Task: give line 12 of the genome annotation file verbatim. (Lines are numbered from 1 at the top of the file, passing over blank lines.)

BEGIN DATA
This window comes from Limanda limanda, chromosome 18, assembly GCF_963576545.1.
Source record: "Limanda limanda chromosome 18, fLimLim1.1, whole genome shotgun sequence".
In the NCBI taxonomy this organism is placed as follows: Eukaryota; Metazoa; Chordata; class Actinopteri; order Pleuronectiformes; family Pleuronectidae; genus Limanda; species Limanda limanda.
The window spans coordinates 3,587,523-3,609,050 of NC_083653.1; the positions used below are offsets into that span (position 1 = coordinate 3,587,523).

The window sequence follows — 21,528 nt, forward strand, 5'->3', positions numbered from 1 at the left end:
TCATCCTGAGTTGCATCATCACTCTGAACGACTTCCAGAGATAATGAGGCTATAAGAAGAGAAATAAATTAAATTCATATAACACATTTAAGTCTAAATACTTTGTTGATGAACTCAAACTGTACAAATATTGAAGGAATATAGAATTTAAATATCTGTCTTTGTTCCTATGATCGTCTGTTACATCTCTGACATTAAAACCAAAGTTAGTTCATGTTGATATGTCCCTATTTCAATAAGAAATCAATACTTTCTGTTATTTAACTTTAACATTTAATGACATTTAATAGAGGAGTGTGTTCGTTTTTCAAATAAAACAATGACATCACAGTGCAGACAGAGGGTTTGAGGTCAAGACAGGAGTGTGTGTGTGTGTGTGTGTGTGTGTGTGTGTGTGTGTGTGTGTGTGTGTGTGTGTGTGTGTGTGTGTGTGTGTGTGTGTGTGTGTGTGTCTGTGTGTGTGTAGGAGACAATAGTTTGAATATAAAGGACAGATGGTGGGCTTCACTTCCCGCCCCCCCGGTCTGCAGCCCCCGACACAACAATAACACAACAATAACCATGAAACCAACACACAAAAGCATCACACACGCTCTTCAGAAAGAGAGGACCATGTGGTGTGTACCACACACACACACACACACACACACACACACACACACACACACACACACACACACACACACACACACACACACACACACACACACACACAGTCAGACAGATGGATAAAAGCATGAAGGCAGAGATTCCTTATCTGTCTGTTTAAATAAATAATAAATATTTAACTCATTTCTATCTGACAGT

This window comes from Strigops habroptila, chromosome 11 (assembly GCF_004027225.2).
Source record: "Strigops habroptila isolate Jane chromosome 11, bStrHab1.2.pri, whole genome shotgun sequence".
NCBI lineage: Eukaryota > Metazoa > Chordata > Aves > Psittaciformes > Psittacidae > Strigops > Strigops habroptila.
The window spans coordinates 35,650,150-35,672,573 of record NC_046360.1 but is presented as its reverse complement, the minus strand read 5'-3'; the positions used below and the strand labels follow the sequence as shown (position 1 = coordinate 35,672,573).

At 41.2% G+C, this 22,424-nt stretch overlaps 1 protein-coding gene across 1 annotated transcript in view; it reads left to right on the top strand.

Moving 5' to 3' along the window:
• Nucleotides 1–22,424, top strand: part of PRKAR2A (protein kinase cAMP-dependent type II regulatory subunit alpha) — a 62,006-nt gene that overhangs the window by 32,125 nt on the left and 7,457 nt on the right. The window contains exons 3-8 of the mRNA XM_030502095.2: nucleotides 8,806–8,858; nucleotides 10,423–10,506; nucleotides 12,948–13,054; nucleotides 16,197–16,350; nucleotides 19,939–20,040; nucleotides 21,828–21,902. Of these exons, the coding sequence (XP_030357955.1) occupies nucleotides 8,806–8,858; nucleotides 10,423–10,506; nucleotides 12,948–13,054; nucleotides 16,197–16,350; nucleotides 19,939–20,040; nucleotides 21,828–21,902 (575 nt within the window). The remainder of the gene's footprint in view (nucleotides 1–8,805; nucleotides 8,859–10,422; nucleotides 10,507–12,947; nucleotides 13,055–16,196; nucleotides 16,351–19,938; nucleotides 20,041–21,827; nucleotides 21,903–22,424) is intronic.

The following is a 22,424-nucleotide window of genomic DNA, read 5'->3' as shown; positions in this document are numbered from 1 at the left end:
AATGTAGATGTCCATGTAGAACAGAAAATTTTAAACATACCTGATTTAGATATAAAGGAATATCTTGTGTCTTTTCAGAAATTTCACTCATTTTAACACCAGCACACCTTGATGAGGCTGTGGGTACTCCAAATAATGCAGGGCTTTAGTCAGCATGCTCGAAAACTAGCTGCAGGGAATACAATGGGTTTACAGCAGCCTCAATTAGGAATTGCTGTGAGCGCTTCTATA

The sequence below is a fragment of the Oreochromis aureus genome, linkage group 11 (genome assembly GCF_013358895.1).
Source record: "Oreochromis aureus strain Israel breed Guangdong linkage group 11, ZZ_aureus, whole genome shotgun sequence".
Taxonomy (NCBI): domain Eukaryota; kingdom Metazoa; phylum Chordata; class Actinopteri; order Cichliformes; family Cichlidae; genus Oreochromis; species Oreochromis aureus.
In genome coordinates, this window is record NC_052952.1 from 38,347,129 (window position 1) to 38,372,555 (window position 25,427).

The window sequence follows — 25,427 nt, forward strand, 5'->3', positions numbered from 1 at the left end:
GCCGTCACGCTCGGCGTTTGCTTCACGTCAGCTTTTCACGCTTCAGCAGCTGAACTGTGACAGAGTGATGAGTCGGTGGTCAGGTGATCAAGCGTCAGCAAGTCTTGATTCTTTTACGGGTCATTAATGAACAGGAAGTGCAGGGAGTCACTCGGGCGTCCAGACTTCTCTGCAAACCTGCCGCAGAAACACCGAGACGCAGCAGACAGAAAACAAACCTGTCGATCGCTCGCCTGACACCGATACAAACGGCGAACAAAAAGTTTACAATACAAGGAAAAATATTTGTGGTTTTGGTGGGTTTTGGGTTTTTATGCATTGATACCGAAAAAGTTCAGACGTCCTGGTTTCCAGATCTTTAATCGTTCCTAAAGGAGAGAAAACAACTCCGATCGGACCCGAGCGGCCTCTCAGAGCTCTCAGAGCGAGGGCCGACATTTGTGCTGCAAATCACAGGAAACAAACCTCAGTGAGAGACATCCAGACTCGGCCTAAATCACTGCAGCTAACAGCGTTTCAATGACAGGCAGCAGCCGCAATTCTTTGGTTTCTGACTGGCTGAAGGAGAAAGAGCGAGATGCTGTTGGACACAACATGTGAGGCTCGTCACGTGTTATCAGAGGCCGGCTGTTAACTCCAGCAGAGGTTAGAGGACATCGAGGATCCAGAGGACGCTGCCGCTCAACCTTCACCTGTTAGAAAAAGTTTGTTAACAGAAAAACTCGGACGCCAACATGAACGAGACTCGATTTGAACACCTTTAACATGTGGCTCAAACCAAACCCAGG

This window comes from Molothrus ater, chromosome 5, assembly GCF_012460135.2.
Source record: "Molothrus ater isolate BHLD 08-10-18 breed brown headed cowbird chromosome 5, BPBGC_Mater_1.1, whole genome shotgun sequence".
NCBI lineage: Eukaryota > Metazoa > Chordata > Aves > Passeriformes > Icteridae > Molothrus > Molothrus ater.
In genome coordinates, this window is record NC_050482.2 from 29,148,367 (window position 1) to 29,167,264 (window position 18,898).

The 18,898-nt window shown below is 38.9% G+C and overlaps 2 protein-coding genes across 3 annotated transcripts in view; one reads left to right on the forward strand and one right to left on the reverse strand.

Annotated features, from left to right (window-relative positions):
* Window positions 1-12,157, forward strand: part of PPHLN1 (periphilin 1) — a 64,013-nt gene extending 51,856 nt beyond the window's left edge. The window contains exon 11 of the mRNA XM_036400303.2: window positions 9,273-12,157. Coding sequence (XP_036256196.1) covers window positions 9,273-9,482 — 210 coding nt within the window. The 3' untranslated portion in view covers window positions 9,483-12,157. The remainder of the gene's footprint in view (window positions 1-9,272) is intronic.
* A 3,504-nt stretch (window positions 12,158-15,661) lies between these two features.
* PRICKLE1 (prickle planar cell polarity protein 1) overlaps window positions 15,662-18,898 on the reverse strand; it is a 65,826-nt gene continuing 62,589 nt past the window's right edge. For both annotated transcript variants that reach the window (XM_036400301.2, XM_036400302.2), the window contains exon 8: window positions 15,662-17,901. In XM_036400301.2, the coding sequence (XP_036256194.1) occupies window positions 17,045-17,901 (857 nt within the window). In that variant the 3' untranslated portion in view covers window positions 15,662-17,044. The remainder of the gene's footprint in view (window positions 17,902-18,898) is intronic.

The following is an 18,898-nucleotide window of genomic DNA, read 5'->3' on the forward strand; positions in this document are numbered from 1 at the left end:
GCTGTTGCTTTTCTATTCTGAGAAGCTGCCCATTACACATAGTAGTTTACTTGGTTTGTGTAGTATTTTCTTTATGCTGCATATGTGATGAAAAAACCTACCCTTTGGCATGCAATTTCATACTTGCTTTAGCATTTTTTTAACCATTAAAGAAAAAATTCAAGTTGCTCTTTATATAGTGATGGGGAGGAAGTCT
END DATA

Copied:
Moving 5' to 3' along the window: